The second thing that makes Hjelmslev’s semiotics useful for Deleuze and Guattari is that while it might appear binary on the surface, it is ultimately traidic, and in fact, fractally triadic in nature. This of course needs some explaining. Binaries are static, and tend towards repetition of a the same no-win set of options, while triads are fundamentally unstable, they tend towards process rather than stasis. For Hjelmslev, within each layer of his semiotic relation (namely, content and expression), there is itself a division, but this time into three parts – content, expression, and a third part, namely, purport.
If content and expression roughtly relate to the matter and form of a sand castle, then purport, roughly speaking, is like the sand. Or, take the human sensorium. Our senses express the world, and in this sense, our sense impressions are the expression layer of the content layer which is the sensory input recieved by our sense organs from the outside world. But each of these layers – our sense impressions versus to actual exterior stimuli that create them – are themselves made up of layers. In the case of the exterior stimuli, there is the matter of the sense data (the air and light particles recieved by our senses), which express a content, in this case, the structure of the light and sound waves from which we extract ‘meaning’. Likewise, our sense impressions can be similarly divided into layers of expression (namely, the neural patterns they create in our brains) and that which they express (namely, colors, sounds, etc.). Here we see the expression and content level of the content, and the expression, respectively. And we could continue this division potentially ad infinitum, in a sense, fractally.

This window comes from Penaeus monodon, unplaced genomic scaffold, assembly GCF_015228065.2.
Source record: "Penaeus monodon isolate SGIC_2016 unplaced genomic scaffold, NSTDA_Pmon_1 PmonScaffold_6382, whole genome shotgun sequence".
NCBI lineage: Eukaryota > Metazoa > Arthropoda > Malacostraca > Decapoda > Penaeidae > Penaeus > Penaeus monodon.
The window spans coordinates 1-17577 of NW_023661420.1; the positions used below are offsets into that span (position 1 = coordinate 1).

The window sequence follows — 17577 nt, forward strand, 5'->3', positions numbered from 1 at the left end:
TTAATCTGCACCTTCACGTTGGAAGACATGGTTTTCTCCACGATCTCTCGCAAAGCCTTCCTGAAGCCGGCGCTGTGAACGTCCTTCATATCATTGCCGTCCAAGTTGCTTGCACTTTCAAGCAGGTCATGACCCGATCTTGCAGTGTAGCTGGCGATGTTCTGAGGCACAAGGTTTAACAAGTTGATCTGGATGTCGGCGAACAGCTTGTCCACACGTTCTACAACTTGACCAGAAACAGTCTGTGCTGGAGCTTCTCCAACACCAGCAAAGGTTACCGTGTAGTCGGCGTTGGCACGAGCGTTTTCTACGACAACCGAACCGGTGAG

But where is the purport? Purport is the slippery, unstable term in Hjelmslev’s traid, and perhaps that which makes his theory truly unique. Purport is the pre-symbolic potential for symbolization from which expression and content carve their meaningful relations. In language, purport is all the possible sounds that could be made use of for language, which is then carved into phonemes. Or it is all the potential graphic configurations, which are ultimately reduced to the choice of grahpemes used in a linguistic code. On the level of meaning, it is all the possible meanings available, as such, from which a select group are chosen in any given code. Purport is the semiotic virtual relam of which any given semotic actualizes only a small part.